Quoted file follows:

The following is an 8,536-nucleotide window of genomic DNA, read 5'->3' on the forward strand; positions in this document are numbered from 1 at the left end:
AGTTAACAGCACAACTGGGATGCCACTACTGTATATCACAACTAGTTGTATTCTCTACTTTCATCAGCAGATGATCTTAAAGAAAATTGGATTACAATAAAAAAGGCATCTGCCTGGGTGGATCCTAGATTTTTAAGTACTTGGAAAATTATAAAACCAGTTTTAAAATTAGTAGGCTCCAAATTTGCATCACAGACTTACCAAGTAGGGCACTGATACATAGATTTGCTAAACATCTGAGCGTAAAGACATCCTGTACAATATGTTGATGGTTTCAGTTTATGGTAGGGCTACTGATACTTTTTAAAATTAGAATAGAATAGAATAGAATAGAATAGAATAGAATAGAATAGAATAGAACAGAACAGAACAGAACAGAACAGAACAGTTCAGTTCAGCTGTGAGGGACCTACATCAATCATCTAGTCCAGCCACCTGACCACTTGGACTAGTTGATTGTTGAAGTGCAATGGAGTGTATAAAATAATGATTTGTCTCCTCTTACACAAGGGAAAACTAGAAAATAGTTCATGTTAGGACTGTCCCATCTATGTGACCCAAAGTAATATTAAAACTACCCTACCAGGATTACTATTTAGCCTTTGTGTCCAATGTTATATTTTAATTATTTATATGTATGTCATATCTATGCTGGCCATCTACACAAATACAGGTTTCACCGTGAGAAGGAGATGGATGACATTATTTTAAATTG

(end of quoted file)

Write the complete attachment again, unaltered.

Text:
The following is an 8,536-nucleotide window of genomic DNA, read 5'->3' on the forward strand; positions in this document are numbered from 1 at the left end:
AGTTAACAGCACAACTGGGATGCCACTACTGTATATCACAACTAGTTGTATTCTCTACTTTCATCAGCAGATGATCTTAAAGAAAATTGGATTACAATAAAAAAGGCATCTGCCTGGGTGGATCCTAGATTTTTAAGTACTTGGAAAATTATAAAACCAGTTTTAAAATTAGTAGGCTCCAAATTTGCATCACAGACTTACCAAGTAGGGCACTGATACATAGATTTGCTAAACATCTGAGCGTAAAGACATCCTGTACAATATGTTGATGGTTTCAGTTTATGGTAGGGCTACTGATACTTTTTAAAATTAGAATAGAATAGAATAGAATAGAATAGAATAGAATAGAATAGAATAGAACAGAACAGAACAGAACAGAACAGAACAGTTCAGTTCAGCTGTGAGGGACCTACATCAATCATCTAGTCCAGCCACCTGACCACTTGGACTAGTTGATTGTTGAAGTGCAATGGAGTGTATAAAATAATGATTTGTCTCCTCTTACACAAGGGAAAACTAGAAAATAGTTCATGTTAGGACTGTCCCATCTATGTGACCCAAAGTAATATTAAAACTACCCTACCAGGATTACTATTTAGCCTTTGTGTCCAATGTTATATTTTAATTATTTATATGTATGTCATATCTATGCTGGCCATCTACACAAATACAGGTTTCACCGTGAGAAGGAGATGGATGACATTATTTTAAATTG